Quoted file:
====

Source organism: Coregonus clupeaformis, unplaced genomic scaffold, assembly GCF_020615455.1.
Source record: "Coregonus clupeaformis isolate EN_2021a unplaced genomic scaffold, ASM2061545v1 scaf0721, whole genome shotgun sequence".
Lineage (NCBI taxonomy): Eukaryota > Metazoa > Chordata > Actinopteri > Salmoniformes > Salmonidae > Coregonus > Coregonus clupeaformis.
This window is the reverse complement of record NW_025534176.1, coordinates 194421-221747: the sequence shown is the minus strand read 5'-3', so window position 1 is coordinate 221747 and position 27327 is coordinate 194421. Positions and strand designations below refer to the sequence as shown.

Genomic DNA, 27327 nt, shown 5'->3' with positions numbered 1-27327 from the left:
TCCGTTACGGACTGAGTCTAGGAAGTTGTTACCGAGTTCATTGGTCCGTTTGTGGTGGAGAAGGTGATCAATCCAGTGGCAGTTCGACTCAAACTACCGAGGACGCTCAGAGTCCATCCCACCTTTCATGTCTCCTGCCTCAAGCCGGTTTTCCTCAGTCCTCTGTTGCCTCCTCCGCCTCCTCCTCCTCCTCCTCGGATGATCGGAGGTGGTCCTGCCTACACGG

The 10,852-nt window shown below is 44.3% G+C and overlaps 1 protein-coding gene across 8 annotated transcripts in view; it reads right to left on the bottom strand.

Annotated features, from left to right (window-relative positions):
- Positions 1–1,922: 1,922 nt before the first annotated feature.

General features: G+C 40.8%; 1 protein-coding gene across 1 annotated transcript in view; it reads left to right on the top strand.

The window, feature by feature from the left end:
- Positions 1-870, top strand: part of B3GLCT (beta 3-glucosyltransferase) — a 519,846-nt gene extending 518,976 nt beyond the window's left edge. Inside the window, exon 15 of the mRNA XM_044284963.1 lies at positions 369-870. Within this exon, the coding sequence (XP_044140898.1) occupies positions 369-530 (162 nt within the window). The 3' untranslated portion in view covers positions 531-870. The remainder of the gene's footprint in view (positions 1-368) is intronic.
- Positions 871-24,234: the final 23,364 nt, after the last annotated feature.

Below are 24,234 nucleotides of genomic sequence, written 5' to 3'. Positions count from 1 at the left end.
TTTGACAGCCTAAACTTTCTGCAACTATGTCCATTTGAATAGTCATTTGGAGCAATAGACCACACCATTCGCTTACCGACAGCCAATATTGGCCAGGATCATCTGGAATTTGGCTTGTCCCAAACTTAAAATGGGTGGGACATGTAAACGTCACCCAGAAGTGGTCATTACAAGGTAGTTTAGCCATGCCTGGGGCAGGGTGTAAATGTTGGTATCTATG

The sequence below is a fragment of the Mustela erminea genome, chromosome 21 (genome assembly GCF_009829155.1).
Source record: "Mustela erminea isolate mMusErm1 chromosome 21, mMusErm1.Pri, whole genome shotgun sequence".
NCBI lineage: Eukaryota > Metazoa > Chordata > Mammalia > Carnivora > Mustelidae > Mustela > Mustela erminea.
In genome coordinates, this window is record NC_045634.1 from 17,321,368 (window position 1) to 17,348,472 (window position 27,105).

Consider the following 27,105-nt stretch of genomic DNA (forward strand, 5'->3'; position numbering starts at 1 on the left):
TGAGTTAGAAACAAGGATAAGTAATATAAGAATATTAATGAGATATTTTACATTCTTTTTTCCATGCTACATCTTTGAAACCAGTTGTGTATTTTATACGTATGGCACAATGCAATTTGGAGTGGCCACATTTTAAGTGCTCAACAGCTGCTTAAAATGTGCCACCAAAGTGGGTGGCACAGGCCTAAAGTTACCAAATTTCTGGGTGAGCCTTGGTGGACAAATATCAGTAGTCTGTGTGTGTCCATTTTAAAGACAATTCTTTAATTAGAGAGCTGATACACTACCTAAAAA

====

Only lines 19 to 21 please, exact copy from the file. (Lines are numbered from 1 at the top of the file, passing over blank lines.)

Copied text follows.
In genome coordinates, this window is record NC_045634.1 from 17,321,368 (window position 1) to 17,348,472 (window position 27,105).

Consider the following 27,105-nt stretch of genomic DNA (forward strand, 5'->3'; position numbering starts at 1 on the left):
TGAGTTAGAAACAAGGATAAGTAATATAAGAATATTAATGAGATATTTTACATTCTTTTTTCCATGCTACATCTTTGAAACCAGTTGTGTATTTTATACGTATGGCACAATGCAATTTGGAGTGGCCACATTTTAAGTGCTCAACAGCTGCTTAAAATGTGCCACCAAAGTGGGTGGCACAGGCCTAAAGTTACCAAATTTCTGGGTGAGCCTTGGTGGACAAATATCAGTAGTCTGTGTGTGTCCATTTTAAAGACAATTCTTTAATTAGAGAGCTGATACACTACCTAAAAA